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Cowichan Tribes sign historic agreement on path to creating Child and Family Services Authority

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It’s the signing of a historic agreement between Cowichan Tribes, the federal government and the provincial government. It will see the province’s largest First Nation take back its inherent right to self determination.

“It means a lot to our people to keep our family units together, to keep our kids with our families, to learn their language and their culture,” said Chief Cindy Daniels, Cowichan Tribes.

The four-year agreement will see the federal government commit $207 million and the province will pitch in $22 million, allowing Cowichan Tribes to establish its own Child and Family Services Authority. It will be overseen by a board of directors and a CEO that has not yet been hired.

“It’s extremely poignant for me to stand here in front of you to try to make amends for a country that has brought so much harm on people and on families,” said Patty Hajdu, federal minister of Indigenous services.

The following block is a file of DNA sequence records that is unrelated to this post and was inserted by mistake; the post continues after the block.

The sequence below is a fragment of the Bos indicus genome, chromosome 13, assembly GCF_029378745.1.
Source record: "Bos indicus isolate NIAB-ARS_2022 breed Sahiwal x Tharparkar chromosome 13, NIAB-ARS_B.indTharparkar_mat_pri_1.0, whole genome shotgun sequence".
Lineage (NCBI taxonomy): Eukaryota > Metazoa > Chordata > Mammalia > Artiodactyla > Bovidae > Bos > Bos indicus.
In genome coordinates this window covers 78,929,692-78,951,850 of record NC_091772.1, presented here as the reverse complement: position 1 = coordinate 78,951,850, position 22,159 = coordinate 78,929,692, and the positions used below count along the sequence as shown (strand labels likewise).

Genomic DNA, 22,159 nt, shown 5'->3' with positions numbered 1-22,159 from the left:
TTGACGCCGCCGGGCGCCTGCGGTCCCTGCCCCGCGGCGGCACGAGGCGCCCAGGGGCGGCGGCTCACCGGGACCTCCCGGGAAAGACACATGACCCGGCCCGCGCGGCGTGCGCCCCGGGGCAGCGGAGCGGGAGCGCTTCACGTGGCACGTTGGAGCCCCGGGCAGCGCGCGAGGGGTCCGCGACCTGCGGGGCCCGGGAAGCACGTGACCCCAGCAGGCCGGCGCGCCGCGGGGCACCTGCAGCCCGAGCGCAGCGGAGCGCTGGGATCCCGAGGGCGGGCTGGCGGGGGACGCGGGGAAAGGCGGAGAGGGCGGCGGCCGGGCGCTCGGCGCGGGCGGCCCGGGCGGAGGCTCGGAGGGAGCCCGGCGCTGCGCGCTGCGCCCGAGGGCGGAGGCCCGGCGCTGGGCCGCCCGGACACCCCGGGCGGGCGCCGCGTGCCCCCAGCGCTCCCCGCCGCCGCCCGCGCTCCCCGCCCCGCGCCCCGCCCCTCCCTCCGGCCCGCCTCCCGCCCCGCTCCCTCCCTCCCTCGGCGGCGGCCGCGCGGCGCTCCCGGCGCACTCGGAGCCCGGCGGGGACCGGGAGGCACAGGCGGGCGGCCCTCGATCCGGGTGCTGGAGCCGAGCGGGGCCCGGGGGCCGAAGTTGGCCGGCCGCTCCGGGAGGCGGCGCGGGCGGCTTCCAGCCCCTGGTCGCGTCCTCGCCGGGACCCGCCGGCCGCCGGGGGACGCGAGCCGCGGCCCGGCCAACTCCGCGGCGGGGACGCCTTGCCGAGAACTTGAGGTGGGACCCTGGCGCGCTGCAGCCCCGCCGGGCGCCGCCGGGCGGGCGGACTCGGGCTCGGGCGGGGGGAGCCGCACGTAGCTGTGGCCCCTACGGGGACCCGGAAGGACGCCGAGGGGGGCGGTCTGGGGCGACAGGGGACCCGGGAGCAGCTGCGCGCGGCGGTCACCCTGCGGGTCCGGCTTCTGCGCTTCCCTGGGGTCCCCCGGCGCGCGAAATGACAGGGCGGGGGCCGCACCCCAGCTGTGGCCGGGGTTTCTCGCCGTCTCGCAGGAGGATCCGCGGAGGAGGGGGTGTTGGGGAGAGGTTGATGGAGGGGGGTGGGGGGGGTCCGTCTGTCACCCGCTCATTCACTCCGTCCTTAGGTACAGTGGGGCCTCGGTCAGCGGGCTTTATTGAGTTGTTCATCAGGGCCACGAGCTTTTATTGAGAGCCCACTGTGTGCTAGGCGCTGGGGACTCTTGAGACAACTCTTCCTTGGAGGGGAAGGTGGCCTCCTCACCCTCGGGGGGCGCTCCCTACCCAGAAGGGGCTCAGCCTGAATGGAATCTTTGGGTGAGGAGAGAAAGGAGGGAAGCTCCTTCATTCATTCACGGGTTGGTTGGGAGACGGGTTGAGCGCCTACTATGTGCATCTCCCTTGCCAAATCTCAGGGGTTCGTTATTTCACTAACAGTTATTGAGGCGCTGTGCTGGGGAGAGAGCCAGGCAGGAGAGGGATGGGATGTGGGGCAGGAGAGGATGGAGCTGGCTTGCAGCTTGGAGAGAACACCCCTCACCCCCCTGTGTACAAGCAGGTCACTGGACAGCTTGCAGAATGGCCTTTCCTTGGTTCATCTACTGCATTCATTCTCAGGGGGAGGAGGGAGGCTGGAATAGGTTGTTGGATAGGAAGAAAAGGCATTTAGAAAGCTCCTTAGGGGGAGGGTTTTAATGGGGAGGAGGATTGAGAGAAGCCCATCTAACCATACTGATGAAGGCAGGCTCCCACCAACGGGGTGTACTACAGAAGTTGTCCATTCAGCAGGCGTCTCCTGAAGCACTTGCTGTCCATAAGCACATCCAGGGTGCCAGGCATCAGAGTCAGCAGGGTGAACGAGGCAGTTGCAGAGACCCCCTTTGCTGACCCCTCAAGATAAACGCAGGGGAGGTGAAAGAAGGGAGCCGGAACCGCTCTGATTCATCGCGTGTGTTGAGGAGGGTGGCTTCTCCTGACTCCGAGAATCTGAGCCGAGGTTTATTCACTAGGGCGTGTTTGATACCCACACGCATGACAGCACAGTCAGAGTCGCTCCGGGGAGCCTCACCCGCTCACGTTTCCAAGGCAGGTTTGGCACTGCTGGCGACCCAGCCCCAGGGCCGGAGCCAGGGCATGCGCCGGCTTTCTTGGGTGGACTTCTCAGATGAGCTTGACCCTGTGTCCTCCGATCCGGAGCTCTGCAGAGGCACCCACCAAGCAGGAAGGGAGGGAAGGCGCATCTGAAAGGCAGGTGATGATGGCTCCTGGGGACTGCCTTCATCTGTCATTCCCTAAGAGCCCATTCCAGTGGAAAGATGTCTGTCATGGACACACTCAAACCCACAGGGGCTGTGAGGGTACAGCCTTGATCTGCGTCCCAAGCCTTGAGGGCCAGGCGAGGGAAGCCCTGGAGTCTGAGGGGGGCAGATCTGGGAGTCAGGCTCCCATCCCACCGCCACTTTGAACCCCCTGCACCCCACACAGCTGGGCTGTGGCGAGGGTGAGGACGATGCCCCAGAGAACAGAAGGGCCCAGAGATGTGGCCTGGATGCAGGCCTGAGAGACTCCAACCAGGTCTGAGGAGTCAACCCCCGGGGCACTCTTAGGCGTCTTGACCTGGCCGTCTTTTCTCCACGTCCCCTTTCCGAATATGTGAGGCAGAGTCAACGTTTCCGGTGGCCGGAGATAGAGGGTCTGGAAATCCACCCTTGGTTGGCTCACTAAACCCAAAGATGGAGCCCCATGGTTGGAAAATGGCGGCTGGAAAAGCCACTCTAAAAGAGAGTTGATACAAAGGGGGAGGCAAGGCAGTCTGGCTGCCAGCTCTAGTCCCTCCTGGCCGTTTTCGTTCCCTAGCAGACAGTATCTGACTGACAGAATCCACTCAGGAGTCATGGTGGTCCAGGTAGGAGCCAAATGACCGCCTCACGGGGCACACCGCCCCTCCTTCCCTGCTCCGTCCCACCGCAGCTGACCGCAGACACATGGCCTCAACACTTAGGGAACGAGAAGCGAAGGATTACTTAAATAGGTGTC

The new authority will ensure that if a child has to be removed from their home, that youth will be put into the custody of someone within the Cowichan Tribes community. That youth will either be placed with a family member outside of the home or with a separate family within the Cowichan Tribes community.

“We know that kids are best served when kids are connected to family community culture,” said Grace Lore, B.C.’s minister of children and family services.

“We are leaving behind the practice of child apprehension and placements that have alienated children from their families and community for generations,” said Daniels.

Through the new authority backstops will be established for families facing hard times such as poverty, inadequate housing, substance misuse or mental health issues.

“This holistic Cowichan approach focuses on enabling family wellness, respecting our children’s best interests and ensuring our teachings and values are passed down to future generations,” said the Cowichan Tribes chief.

It’s been a long road getting to this historic point for the local First Nation. There has been years of negotiations with multiple levels of government and that led to a vote by the community last November.

Eighty-three per cent voted in favour of establishing it’s own Child and Family Services Authority.

“15 or 20 years ago, who would have thought that today would happen?” said Daniels. “Who would have thought that they would have listened to our voice?”

Monday was a day of celebration for Cowichan Tribes as members say now the hard work will begin to create a framework that will set it’s children up for success, all while maintaining its rich First Nation culture. 

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